Just like oils, it’s a good idea to keep a few different textures and tastes of grain in your pantry. Here are some examples of grains you could keep in your kitchen, going in order of soft to crunchy.
Teff: This African grain is very tiny, so it cooks quickly and results in a creamy porridge texture. There’s a nice recipe for teff breakfast porridge from Lorna Sass here.
Polenta: This is coarsely ground cornmeal. It does take some care and attention to cook polenta without burning it, but it my opinion it’s worth the time! Polenta also results in a creamy texture, which will firm up when cool. I like to portion it out in muffin tins so I have servings of polenta pucks ready to go. Top a puck with some cooked veggies and a protein and you’ve got a nice little meal!
Steel cut oats: We talked about this whole grain in our breakfast article yesterday. Keep some handy in your pantry for a warm meal option in the morning.
Millet: The texture of this small round grain will vary based on whether you toast it before cooking or not. It has a pleasant nutty flavor, which is also more pronounced post-toasting. There’s a good article on toasting and preparing millet here.
Brown rice: This whole grain can be used in so many dishes, will last in a dry pantry for months, and is inexpensive. What more is there to say?
Quinoa: This complete vegan protein has a sturdy texture that will hold up in soups and chili. Quinoa has a nice subtle flavor, rinse it before cooking to avoid any bitter aftertaste.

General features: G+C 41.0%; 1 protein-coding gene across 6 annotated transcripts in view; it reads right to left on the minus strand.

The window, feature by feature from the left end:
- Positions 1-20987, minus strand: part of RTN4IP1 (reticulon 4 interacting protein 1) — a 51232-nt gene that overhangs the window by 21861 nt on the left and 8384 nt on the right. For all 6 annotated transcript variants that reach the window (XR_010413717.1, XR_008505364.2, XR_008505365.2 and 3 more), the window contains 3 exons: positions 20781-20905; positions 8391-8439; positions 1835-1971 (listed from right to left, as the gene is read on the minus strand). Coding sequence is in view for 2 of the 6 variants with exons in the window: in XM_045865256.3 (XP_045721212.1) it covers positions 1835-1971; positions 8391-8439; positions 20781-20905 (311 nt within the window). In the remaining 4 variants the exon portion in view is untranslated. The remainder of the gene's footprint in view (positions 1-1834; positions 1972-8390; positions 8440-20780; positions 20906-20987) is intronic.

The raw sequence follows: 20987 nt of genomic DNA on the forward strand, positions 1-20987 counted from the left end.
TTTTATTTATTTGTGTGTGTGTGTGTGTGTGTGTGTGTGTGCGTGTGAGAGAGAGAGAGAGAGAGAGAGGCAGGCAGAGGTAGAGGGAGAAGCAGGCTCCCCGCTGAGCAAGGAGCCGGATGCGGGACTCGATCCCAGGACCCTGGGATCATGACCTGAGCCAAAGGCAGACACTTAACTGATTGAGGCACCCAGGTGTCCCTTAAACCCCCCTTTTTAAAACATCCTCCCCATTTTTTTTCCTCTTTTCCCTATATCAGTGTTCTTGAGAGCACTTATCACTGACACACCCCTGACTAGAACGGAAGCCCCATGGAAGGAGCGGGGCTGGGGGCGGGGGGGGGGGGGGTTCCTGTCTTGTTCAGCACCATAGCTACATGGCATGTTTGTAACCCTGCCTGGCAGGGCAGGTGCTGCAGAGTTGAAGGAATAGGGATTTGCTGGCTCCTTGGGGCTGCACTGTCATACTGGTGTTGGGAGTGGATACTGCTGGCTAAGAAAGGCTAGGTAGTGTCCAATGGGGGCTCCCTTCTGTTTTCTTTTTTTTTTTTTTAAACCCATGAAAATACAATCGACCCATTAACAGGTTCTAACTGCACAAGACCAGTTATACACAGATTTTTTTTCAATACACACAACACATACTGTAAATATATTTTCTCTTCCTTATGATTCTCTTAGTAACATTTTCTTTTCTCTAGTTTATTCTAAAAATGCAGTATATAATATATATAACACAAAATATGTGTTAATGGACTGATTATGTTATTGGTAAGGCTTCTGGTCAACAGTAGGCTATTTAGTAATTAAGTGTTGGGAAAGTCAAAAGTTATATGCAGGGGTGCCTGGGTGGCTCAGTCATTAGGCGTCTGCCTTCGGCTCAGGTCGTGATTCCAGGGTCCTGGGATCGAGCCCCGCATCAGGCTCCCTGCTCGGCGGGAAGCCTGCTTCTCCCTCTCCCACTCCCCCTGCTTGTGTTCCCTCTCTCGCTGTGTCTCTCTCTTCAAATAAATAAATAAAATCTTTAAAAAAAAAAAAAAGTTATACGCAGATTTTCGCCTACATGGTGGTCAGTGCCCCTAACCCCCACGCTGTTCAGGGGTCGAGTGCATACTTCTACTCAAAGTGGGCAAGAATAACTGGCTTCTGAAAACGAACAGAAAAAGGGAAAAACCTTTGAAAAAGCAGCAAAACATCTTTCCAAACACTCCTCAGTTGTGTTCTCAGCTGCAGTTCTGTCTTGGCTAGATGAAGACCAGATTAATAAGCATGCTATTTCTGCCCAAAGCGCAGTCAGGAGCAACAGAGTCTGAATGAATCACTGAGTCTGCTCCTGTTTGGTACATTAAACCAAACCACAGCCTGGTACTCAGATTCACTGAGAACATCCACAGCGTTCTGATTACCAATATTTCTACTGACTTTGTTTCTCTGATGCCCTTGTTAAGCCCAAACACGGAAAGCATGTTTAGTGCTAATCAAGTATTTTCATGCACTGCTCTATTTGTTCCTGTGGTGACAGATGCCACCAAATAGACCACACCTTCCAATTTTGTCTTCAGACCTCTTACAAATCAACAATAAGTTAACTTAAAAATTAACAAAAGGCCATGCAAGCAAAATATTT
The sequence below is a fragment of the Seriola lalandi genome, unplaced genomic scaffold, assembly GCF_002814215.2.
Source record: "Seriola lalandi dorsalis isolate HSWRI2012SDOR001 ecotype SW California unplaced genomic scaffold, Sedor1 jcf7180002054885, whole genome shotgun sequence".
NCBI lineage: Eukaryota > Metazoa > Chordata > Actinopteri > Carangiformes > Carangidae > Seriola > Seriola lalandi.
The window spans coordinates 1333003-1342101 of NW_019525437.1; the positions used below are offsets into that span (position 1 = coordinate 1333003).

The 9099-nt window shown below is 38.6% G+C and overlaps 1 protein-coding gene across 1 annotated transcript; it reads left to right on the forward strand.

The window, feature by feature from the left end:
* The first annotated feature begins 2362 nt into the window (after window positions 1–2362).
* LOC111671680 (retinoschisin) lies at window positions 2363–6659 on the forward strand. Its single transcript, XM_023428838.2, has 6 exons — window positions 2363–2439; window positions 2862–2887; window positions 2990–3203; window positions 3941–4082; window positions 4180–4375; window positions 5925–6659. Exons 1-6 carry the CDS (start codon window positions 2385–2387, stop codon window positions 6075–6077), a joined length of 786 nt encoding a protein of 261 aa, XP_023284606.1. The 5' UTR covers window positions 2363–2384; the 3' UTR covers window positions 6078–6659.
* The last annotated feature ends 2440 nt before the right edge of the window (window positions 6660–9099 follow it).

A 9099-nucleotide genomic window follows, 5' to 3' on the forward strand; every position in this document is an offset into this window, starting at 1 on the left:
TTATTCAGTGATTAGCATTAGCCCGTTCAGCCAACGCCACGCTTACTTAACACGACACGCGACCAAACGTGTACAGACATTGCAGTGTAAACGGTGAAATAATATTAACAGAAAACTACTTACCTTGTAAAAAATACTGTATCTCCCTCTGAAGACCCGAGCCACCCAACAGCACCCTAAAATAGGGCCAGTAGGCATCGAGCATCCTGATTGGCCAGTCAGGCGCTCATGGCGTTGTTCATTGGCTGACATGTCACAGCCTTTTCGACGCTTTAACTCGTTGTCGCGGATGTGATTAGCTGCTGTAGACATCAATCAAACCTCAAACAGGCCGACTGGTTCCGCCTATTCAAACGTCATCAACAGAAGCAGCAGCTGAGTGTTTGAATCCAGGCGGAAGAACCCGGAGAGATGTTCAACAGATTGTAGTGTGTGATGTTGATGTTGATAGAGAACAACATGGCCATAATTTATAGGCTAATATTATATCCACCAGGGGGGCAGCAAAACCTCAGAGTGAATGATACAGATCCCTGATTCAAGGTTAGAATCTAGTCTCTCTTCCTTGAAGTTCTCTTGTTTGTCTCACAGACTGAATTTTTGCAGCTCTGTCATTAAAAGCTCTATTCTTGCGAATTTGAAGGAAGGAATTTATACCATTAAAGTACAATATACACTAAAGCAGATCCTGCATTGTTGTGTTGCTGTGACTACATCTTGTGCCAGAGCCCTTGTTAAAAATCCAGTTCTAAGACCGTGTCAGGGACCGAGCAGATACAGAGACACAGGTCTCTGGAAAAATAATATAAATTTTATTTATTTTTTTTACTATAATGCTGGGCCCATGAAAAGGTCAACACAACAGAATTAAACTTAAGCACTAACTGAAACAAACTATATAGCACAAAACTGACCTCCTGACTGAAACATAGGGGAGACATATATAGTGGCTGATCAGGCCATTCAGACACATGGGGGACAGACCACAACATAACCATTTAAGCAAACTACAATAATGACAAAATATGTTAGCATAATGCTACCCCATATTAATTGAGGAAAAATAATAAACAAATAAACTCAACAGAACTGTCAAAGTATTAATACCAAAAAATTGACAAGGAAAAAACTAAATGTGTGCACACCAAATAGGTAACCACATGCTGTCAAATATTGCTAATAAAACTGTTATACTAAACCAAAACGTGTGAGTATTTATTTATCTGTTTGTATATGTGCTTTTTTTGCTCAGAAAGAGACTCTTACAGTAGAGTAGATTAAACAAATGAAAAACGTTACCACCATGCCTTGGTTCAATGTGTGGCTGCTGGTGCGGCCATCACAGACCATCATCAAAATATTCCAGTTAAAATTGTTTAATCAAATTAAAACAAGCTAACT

Wild rice: This grain is chewier than brown rice, and will also hold up well in soup. I like to use it for grain salads because it won’t get mushy in the fridge.
Popping corn: Always good to keep in your kitchen for a fast snack! It’s cheap and will store for months in your pantry.
There are so many different whole grains out there; these are just a few viable options. These are all grains intended to cook whole; we’ll cover flours another time. The use and storage of flour is a little different.
Here are some tips for storing grains:
- Keep your grains in a dry, cool, dark, cupboard.
- Store grains in an airtight container- I reuse jars and yogurt tubs and whatnot.
- Label everything, and write the water/grain ratio right on the label for easy reference.
If you’d like a cookbook that has many different whole grain recipes, check out Whole Grains Every Day, Every Way by Lorna Sass.